Thursday, 14 December 2017
Tuesday, 12 December 2017
|A sample of what's on the Histofig archive - some Württembergers|
I used to be very fond of a very nice French website, Histofig, dedicated to Napoleonic uniforms and army organisation - it was not always easy to find your way around it, and it was never complete, but a lot of what was available there was attractive and very useful, and featured the very fine colour illustrations of Frédéric Pouvesle. [And before anyone asks, no - I don't mean Historifigs, the American figure manufacturer who still make some of the Scruby ranges.]
Anyway, like a lot of things one doesn't appreciate sufficiently at the time, it suddenly vanished. I gather that the information on the site was subsequently made available on a commercial basis - I don't know very much about that.
To my surprise, I am informed that it is still possible to access at least part of the old site, it is archived HERE. This post is just for info - I have no stake in this - if it is useful to you, have a look. It's always sad when these things are lost to us.
Thursday, 7 December 2017
Here, in Mr B's trademark style, are two custom-built units of converted Hinton Hunt figures. One is simply a Creeping Elegance project, to replace another unit of the same name, which I was never really happy with - so here is the new version of the Husares Españoles...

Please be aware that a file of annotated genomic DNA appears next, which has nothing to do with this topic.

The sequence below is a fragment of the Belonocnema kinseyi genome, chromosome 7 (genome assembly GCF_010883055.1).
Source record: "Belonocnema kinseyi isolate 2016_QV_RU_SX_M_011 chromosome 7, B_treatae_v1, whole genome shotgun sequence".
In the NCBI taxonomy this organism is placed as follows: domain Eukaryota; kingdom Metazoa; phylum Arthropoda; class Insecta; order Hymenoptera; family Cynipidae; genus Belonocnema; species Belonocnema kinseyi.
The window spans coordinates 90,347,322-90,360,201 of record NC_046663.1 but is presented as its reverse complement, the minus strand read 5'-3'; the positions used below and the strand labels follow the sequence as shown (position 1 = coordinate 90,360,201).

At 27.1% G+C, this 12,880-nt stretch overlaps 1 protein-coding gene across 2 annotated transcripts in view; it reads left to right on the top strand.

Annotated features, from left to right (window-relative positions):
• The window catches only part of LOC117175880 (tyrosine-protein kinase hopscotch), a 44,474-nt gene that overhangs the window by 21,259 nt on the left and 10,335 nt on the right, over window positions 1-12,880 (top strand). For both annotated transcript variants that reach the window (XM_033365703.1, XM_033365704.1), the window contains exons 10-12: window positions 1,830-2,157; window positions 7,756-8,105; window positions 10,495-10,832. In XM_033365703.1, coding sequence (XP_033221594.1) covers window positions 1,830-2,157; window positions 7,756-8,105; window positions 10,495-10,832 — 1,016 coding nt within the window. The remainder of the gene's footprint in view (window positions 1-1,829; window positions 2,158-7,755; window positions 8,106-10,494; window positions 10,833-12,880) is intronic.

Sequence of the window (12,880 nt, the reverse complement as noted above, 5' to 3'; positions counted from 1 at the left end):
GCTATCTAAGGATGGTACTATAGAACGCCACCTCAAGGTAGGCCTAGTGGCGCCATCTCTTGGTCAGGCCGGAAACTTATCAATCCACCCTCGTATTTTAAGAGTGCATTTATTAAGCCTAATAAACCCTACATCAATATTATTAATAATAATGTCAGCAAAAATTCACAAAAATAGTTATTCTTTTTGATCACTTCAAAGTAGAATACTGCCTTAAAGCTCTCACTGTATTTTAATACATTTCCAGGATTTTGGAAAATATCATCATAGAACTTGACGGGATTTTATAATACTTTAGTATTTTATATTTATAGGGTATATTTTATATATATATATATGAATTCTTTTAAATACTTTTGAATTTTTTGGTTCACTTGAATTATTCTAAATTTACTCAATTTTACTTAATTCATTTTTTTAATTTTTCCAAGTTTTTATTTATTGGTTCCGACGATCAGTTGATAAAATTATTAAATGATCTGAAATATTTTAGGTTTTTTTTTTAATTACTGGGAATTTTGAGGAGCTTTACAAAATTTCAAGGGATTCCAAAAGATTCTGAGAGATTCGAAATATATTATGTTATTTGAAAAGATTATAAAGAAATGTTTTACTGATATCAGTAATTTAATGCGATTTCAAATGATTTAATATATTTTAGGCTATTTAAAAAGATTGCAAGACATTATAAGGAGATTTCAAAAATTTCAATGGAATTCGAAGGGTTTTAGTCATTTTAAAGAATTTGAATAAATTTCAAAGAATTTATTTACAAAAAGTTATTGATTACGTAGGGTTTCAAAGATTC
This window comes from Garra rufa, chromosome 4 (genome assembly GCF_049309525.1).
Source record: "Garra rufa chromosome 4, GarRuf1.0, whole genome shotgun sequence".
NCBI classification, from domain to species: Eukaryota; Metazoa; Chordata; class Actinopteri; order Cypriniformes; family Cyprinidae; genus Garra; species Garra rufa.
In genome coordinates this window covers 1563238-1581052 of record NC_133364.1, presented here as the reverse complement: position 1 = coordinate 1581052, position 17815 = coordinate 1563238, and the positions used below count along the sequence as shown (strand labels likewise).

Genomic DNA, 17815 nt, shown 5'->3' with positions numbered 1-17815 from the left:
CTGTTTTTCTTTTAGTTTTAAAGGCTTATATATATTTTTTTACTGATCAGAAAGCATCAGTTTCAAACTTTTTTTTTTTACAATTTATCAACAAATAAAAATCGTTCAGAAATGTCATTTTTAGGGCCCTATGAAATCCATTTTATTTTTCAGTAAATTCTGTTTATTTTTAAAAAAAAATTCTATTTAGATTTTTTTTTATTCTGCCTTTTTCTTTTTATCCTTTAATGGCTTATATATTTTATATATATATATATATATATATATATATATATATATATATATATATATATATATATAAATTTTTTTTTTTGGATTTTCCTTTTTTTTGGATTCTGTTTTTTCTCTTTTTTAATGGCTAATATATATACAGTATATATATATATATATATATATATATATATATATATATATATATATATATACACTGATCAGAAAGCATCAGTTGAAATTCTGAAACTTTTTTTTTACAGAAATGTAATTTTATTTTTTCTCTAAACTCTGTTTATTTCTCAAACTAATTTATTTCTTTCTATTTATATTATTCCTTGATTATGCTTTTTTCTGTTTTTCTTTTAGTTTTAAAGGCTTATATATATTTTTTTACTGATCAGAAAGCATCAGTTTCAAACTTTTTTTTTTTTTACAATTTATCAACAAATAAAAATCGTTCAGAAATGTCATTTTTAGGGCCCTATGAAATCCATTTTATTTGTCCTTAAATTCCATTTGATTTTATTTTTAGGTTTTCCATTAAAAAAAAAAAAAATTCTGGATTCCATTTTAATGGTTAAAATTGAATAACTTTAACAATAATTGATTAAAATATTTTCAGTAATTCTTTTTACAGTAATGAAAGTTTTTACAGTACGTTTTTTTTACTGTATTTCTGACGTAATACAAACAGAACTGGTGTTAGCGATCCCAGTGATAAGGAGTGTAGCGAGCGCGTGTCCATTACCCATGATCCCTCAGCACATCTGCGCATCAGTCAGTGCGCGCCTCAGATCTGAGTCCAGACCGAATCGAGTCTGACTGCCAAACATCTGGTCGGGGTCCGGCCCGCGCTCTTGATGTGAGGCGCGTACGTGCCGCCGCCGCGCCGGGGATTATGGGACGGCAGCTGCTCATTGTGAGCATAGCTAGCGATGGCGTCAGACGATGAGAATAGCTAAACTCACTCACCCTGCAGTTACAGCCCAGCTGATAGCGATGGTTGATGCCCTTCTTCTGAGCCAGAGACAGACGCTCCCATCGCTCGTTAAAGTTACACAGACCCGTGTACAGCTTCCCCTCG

|Heavily converted HH figures - French mirliton hussar, hacked about, plume moved |
to left side - not quite sure what the provenance of the horses is - if you're an HH enthusiast,
please spot the donor castings
|I'll attempt a team photo of all the Spanish light cavalry for 1809 - that's |
6 units of converted Hintons
|Something a little different - straight from the pages of Jose Maria Bueno|
|They're nice, aren't they? Complete with stripey blankets - businesslike.|
And that is the Spanish light cavalry complete, except....
Well, except that it would be a shame to waste the older version of the hussars, so I may repaint them and re-recruit them as the Husares de San Narciso - not sure about this. Beyond current planning, anyway.
There are now just 4 units of heavy (well, heavier) cavalry still to be painted for the 1809 Spanish army. - 1 of dragoons and 3 of line cavalry. They are in the new, all-singing, all-dancing plan for 2018.
Wednesday, 6 December 2017
|08:13am 6th December 2017, South East Scotland|
In fact it did such a good job that the Contesse went out on the steps with her camera.
Perhaps there is still a little hope.
Coffee. Toasted bagels. Franz Schmidt's 1st Symphony. It all helps.
Saturday, 2 December 2017